When it comes to making protein choices in your diet, quality is just as important as quantity. Here’s all you need to know to keep your body and mind healthy.
What is protein?
Protein in your diet provides energy and supports your mood and cognitive function. It’s a vital nutrient required for building, maintaining, and repairing tissues, cells, and organs throughout the body. While it’s in many of the foods that we eat every day, for something so common it’s often a misunderstood part of our diets.
When you eat protein, it is broken down into the 20 amino acids that are the body’s basic building blocks for growth and energy. The amino acid tryptophan influences mood by producing serotonin, which can reduce symptoms of depression and anxiety and improve overall cognitive function.
What Are the Main Sources of Protein?
Most animal sources of protein, such as meat, poultry, fish, eggs, and dairy, deliver all the amino acids your body needs, while plant-based protein sources such as grains, beans, vegetables, and nuts often lack one or more of the essential amino acids.
However, that doesn’t mean you have to eat animal products to get the right amino acids. By eating a variety of plant-based sources of protein each day you can ensure your body gets all the essential amino acids it needs. Of course supplements like Bodyhero also provide a source of all of your essential amino acids too!
Protein is a macronutrient that is essential to building muscle mass.
There are three macronutrients: protein, fats and carbohydrates. Macronutrients provide calories, or energy. Each gram of protein contains 4 calories. Protein makes up about 15 percent of a person’s body weight. Chemically, protein is composed of amino acids, which are organic compounds made of carbon, hydrogen, nitrogen, oxygen or sulphur. Amino acids are the building blocks of proteins, and proteins are the building blocks of muscle mass.
The health benefits of protein
Protein gives you the energy to get up and go—and keep going. While too much protein can be harmful to people with kidney disease, diabetes, and some other conditions, eating the right amount of high-quality protein:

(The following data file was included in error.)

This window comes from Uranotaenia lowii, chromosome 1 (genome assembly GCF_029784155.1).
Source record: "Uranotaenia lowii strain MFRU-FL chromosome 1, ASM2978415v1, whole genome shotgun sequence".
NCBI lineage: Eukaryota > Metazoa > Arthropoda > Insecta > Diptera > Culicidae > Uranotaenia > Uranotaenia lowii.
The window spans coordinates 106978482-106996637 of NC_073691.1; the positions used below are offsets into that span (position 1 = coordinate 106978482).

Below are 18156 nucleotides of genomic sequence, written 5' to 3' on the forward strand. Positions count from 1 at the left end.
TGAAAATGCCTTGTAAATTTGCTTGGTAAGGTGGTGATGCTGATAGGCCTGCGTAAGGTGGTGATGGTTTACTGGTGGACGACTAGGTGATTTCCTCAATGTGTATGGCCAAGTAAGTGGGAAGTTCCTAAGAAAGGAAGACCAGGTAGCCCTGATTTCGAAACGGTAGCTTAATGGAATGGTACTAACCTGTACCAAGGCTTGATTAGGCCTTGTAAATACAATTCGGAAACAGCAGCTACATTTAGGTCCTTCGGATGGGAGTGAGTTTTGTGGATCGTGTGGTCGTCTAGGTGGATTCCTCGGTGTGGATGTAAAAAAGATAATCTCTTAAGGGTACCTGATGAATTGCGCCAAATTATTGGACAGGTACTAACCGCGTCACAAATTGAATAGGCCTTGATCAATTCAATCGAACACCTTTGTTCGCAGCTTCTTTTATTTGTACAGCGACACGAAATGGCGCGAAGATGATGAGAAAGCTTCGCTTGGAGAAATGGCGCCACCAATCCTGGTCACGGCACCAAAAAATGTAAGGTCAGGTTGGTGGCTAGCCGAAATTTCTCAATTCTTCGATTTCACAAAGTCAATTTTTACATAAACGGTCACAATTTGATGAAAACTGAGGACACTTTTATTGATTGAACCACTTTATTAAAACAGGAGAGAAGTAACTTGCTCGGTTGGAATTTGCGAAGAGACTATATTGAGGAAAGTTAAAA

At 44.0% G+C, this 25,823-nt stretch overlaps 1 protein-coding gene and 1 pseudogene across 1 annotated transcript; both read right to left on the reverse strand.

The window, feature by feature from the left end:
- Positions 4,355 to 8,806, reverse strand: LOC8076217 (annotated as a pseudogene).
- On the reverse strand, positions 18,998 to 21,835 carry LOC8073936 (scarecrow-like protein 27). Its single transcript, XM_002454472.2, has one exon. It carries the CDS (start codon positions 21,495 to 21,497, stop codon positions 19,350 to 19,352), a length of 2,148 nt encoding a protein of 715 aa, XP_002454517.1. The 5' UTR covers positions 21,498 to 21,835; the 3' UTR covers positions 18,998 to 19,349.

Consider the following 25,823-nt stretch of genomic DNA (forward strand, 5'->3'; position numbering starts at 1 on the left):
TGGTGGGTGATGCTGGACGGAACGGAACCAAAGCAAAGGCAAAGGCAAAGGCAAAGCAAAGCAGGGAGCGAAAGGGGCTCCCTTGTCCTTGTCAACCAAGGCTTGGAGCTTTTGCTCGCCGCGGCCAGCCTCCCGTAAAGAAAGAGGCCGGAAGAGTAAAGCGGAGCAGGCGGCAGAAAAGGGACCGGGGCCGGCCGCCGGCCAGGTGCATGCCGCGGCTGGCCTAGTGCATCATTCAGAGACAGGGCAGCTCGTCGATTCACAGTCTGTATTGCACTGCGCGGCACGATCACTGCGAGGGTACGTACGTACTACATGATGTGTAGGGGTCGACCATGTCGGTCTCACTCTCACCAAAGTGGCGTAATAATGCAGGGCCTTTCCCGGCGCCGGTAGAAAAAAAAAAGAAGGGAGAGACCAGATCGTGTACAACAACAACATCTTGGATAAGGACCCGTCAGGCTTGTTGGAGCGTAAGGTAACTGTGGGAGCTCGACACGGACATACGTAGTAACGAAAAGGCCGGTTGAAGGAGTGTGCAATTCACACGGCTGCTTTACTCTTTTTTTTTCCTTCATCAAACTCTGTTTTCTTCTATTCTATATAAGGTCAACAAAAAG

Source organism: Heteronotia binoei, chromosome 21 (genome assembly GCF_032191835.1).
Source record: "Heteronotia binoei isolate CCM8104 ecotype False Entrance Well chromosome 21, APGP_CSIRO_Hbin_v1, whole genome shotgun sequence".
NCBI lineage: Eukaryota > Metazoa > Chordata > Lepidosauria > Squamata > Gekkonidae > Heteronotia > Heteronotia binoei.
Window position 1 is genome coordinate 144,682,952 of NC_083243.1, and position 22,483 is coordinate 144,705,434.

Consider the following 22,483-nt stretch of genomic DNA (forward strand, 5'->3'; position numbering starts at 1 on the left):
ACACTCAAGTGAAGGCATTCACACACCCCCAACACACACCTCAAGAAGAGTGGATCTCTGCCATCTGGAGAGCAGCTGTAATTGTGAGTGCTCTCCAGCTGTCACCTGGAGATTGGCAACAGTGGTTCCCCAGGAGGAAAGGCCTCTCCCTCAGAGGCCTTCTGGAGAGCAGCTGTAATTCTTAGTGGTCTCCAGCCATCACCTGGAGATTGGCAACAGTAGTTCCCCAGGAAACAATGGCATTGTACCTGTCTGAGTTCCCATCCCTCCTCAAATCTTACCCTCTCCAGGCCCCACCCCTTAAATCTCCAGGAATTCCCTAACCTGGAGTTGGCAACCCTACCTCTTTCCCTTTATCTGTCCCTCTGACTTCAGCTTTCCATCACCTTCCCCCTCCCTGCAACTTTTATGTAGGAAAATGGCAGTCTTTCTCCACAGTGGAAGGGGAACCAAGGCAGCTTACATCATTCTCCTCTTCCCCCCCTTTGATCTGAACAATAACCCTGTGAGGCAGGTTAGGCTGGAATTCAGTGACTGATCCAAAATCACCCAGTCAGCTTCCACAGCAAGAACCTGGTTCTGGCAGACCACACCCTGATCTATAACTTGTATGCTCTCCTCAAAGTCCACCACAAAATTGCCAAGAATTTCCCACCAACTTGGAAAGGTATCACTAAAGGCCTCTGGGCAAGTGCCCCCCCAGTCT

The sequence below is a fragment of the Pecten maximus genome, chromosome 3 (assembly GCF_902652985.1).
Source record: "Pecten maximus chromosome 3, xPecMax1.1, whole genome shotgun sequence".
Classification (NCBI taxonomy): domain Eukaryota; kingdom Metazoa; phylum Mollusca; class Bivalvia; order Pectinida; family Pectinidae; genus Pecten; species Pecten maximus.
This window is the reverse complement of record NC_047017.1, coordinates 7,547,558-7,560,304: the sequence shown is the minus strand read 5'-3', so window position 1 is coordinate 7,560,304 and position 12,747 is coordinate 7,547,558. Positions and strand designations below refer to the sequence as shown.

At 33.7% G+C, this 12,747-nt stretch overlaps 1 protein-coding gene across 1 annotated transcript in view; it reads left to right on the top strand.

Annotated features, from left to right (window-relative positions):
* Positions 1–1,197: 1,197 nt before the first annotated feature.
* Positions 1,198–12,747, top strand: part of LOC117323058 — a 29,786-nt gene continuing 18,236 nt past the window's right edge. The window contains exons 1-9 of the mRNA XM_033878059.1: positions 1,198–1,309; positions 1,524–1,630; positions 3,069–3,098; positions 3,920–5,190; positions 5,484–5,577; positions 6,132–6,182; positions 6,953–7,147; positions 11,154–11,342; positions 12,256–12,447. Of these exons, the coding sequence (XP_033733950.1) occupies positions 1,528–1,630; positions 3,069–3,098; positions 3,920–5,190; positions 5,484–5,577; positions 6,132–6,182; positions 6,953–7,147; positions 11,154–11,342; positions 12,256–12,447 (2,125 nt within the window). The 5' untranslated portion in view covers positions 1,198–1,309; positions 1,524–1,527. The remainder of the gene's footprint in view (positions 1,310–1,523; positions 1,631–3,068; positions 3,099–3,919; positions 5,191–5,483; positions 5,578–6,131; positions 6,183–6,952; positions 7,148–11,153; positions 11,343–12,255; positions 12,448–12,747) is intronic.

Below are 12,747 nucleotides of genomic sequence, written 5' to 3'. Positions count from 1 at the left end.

- Keeps your immune system functioning properly, maintains heart health and your respiratory system, and speeds recovery after exercise.
- Is vital to the growth and development of children and for maintaining health in your senior years.
- Can help reduce your risk for diabetes and cardiovascular disease.
- Can help you think clearly and may improve recall.
- Can improve your mood and boost your resistance to stress, anxiety, and depression.
- May help you maintain a healthy weight by curbing appetite, making you feel full longer, and fuelling you with extra energy for exercising.
As well as being imperative to feeling healthy and energetic, protein is also important to the way you look. Eating high-quality protein can help you maintain healthy skin, nails, and hair, build muscle, and maintain lean body mass while dieting.
While most people eating a Western diet get a sufficient quantity of protein each day, many of us are not getting the quality of protein we need.
Good sources of high-quality protein
Beans. Beans and peas are packed full of both protein and fibre. Add them to salads, soups and stews to boost your protein intake.
Nuts and seeds. As well as being rich sources of protein, nuts and seeds are also high in fibre and “good” fats. Add to salads or keep handy for snacks.
Tofu and soy products. Non-GMO tofu and soy are excellent red meat alternatives, high in protein and low in fat. Try a “meatless Monday,” plant-based protein sources are often less expensive than meat so it can be as good for your wallet as it is for your health.
Tips to increase your protein intake
To include more high-quality protein in your diet, try replacing processed carbs with high-quality protein. It can reduce your risk for heart disease and stroke, and you’ll also feel full longer, which can help you maintain a healthy weight.
- Reduce the amount of processed carbohydrates you consume—from foods such as pastries, cakes, pizza, cookies and chips—and replace them with beans, nuts, seeds, peas, low-fat dairy free, and soy and tofu products.
- Snack on nuts and seeds instead of chips, replace a baked dessert with dairy free greek yogurt, or swap out slices of pizza for a grilled seitan and a side of beans.
Protein powders, shakes, and bars
In most cases, consuming the right balance of whole foods each day will provide you with all the nutrients you need, negating the need for extensive use of protein supplements. However, you may benefit from supplementing your diet if you’re:
- Starting or increasing a regular workout program, trying to add muscle, recovering from a sports injury, or find you feel weak while exercising or lifting weights.
- An adult switching to a vegan or plant based diet—eliminating meat, chicken, fish, and even dairy and eggs from your diet.
- A teenager who is growing and exercising a lot.
- An older adult with a small appetite who finds it difficult to eat your protein requirements in whole foods.
Try and get a good source of lean protein with every meal, and you'll definitely see the benefit.